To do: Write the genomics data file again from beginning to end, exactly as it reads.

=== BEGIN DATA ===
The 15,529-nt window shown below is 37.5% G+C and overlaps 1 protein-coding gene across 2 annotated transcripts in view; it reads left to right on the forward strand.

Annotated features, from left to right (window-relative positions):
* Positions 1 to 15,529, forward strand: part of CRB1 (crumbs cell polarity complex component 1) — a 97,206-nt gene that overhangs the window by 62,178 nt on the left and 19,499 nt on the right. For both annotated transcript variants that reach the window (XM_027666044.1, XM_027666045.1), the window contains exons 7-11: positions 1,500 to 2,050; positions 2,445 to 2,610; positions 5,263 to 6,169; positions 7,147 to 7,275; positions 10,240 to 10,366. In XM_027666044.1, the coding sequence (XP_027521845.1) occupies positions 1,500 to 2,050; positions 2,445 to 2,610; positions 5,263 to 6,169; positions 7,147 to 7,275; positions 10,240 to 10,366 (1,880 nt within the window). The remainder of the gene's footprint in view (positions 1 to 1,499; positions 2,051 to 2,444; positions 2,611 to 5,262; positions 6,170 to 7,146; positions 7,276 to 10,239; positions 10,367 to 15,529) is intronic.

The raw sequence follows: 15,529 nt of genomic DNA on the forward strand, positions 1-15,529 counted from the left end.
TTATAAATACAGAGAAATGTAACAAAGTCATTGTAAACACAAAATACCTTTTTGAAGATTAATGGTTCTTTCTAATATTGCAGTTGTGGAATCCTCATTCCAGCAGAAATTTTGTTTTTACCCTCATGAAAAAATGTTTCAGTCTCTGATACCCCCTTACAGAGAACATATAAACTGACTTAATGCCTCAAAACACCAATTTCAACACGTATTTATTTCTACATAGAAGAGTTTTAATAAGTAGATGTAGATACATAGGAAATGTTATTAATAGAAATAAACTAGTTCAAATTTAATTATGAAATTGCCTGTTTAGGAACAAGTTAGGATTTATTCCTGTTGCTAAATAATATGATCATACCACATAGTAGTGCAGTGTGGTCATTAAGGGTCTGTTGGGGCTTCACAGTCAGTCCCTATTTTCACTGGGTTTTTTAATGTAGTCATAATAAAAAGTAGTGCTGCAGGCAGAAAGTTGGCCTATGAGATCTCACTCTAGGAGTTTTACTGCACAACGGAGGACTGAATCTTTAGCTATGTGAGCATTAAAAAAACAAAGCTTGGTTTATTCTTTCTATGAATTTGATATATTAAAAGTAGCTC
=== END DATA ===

The 15,529-nt window shown below is 37.5% G+C and overlaps 1 protein-coding gene across 2 annotated transcripts in view; it reads left to right on the forward strand.

Annotated features, from left to right (window-relative positions):
* Positions 1 to 15,529, forward strand: part of CRB1 (crumbs cell polarity complex component 1) — a 97,206-nt gene that overhangs the window by 62,178 nt on the left and 19,499 nt on the right. For both annotated transcript variants that reach the window (XM_027666044.1, XM_027666045.1), the window contains exons 7-11: positions 1,500 to 2,050; positions 2,445 to 2,610; positions 5,263 to 6,169; positions 7,147 to 7,275; positions 10,240 to 10,366. In XM_027666044.1, the coding sequence (XP_027521845.1) occupies positions 1,500 to 2,050; positions 2,445 to 2,610; positions 5,263 to 6,169; positions 7,147 to 7,275; positions 10,240 to 10,366 (1,880 nt within the window). The remainder of the gene's footprint in view (positions 1 to 1,499; positions 2,051 to 2,444; positions 2,611 to 5,262; positions 6,170 to 7,146; positions 7,276 to 10,239; positions 10,367 to 15,529) is intronic.

The raw sequence follows: 15,529 nt of genomic DNA on the forward strand, positions 1-15,529 counted from the left end.
TTATAAATACAGAGAAATGTAACAAAGTCATTGTAAACACAAAATACCTTTTTGAAGATTAATGGTTCTTTCTAATATTGCAGTTGTGGAATCCTCATTCCAGCAGAAATTTTGTTTTTACCCTCATGAAAAAATGTTTCAGTCTCTGATACCCCCTTACAGAGAACATATAAACTGACTTAATGCCTCAAAACACCAATTTCAACACGTATTTATTTCTACATAGAAGAGTTTTAATAAGTAGATGTAGATACATAGGAAATGTTATTAATAGAAATAAACTAGTTCAAATTTAATTATGAAATTGCCTGTTTAGGAACAAGTTAGGATTTATTCCTGTTGCTAAATAATATGATCATACCACATAGTAGTGCAGTGTGGTCATTAAGGGTCTGTTGGGGCTTCACAGTCAGTCCCTATTTTCACTGGGTTTTTTAATGTAGTCATAATAAAAAGTAGTGCTGCAGGCAGAAAGTTGGCCTATGAGATCTCACTCTAGGAGTTTTACTGCACAACGGAGGACTGAATCTTTAGCTATGTGAGCATTAAAAAAACAAAGCTTGGTTTATTCTTTCTATGAATTTGATATATTAAAAGTAGCTC